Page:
two a.m. My bones ache from three days of decorating a model home
in Raleigh. Finally, my hotel room is in sight. Picked up the
USA Today on my way in. Always wondered what time that
The news was tomorrows. No time to check out the latest
tragedy. Must rise in a few hours. Still need to do finishing
touches on the model, then a plane to catch back to Nashville.
Morning alarm. Short night. Back to work and the model is finished
on time. Rush to the airport. Its raining. The kiosk check-in
keeps rejecting my reservation. Need an attendant. It wasnt
my techno illiteracy after all; the flight was changed. An hour-and-a-half
delay. Hurry up and wait. Great, Ill nap.
Ready to board. My luck
a walk in the rain to the tarmac
dragging my carry-on toward one of those fly-above-the-treetops
Will this fit in that overhead? I ask the wet uniform
at the gate.
Oh sure, no problem.
No problem. From the second wet uniform at the portable
steps. Juggling umbrella and luggage I climb the steps to the
Sorry, Ma'am, that wont fit above.
But two attendants told me it would fit.
I know, but they never get in these planes.
Back to the tarmac for the pink tag. Skeptical, I
leave my case on the tarmac in the rain.
Im exhausted. Nice plane, plenty of room, nice surprise.
Seated in the Exit row, Row 13. Why do planes even have Row 13?
Hotels dont have Floor 13.
Lucky us, we get to open the emergency door, I quip
to my seatmate, quietly at rest next to the window.
Glaring at me he says, If we get to open the door, were
Taking my cue that conversation is not an option, I settle back
to get some sleep after the pilot announces in his confident voice,
Exactly 42 minutes to Nashville. Thats faster
than the schedule read. Good. The bouncing and rumbling to the
runway quickly lulls me to sleep. Im exhausted. My eyes
open slightly to what seems to be excessive rumbling. Dozing.
Sleeping. Dreaming. Waking.
Are we in Nashville?
From my sober seatmate, No, we havent left yet.
Doors open in the front. The captain is in the doorway. The co-captain
is seated. Uniformed blue-shirt guys come on board and go into
the cockpit. O mgosh! Is this a hijacking?
Ladies and gentlemen, we have a mechanical problem. We will
get underway as soon as we figure it out. I guessed the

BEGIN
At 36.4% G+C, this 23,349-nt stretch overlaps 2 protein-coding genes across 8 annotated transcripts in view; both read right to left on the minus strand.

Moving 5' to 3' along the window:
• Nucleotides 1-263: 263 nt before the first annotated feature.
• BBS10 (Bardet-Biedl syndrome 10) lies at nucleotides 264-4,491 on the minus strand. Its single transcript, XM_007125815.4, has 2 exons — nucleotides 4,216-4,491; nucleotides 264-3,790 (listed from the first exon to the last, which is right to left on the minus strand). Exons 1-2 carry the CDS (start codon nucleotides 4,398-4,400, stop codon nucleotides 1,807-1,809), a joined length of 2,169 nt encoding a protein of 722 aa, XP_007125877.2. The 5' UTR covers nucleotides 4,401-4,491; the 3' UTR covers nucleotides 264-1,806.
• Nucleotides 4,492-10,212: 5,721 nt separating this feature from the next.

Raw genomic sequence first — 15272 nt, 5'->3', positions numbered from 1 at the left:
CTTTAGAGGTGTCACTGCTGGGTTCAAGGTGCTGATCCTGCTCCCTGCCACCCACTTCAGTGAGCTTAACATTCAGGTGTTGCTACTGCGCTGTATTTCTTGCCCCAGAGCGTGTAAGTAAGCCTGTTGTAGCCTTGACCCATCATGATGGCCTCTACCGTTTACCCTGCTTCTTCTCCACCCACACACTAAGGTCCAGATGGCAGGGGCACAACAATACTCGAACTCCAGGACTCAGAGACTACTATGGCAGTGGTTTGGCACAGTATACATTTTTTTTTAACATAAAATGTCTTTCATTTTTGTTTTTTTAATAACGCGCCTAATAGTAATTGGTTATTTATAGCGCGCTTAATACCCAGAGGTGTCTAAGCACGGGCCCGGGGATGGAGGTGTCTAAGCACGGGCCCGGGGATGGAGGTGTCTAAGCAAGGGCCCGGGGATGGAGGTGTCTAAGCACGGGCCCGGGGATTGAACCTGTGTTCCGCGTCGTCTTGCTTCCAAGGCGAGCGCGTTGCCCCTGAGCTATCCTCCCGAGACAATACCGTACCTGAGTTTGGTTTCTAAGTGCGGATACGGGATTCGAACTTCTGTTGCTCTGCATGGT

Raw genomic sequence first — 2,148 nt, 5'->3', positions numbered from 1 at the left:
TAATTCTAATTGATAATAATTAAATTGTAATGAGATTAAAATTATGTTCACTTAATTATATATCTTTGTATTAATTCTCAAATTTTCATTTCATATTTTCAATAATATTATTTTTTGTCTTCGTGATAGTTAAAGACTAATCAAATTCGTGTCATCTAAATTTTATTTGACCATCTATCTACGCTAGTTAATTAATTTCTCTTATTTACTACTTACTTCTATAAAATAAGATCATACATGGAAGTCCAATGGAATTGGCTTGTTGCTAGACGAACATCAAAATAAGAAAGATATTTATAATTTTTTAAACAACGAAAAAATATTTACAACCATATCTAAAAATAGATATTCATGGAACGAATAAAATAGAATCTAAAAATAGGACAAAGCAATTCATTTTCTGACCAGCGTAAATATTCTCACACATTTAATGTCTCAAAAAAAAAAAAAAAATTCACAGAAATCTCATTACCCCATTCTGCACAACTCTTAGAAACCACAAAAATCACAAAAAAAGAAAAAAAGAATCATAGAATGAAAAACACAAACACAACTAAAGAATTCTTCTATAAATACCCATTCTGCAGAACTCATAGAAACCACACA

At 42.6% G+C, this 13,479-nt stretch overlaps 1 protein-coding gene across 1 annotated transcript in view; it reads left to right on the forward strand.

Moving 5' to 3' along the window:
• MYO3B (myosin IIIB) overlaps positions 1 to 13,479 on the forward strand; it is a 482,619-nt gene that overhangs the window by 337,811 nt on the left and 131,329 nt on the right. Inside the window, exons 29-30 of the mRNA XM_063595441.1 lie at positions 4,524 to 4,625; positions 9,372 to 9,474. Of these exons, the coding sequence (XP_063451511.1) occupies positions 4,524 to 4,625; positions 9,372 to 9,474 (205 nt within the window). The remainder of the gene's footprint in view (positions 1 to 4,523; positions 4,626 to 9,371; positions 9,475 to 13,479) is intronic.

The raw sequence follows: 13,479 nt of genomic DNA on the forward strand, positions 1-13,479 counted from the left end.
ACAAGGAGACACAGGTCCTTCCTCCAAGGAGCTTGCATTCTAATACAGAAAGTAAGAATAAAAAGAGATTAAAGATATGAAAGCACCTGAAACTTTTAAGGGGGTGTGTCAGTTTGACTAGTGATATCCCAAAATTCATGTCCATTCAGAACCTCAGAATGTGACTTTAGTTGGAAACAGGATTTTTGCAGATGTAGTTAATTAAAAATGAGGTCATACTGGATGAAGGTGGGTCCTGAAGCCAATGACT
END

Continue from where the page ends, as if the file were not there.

blue shirts were figuring it out.
So much for exactly 42 minutes to Nashville.Ladies
and gentlemen, it seems the air conditioning isnt working.
Should be able to fix it in thirty minutes.
Cant get off the plane, of course. Then it began. The cell
phones popped open. Had I not been awake to hear the captains
air-conditioning assessment, I might have panicked at what I heard
being broadcast into the cell phones around me.
Business exec Bob behind me calls at least three colleagues,
leaves messages, We are sitting trapped on a broken-down
plane. A mechanical problem that they cant figure out; they
wont tell us anything. Drama that turns into trauma
with each message.
Reader Ruby quietly phones home. Well
be delayed. Hard to tell how long. Ill call you.
Lady Exec across the aisle pulls out her blackberry-type
gadget, makes calls, sends faxes, sends e-mail, connects with
colleagues. Business is urgent, not a minute to waste. Life is
in the balance.
Then the cacophony of returning calls begins. Jingling, buzzing,
cymbals clanging, trumpets jazzing, Rocky Top and Mickey M-o-u-s-e
tunes all colliding into each other.
Ho hum. Back to sleep. Im counting on the blue-shirt guys.
Well get there when we get there.
Ann Weakley was born in Illinois, where she lived nearly a
lifetime. After retiring from a career in education, she and her
husband ventured to Tennessee with no job, no home, no acquaintancesonly
an adventurous spirit. She began a new career as an interior decorator
in Nashville. Now living in Spring Hill, Tennessee, she devotes
time to writing a decorating column. Currently, she is working
on a memoir and profiles of admirable women who shared part of
her lifetime in Illinois.
Mary Ann Weakley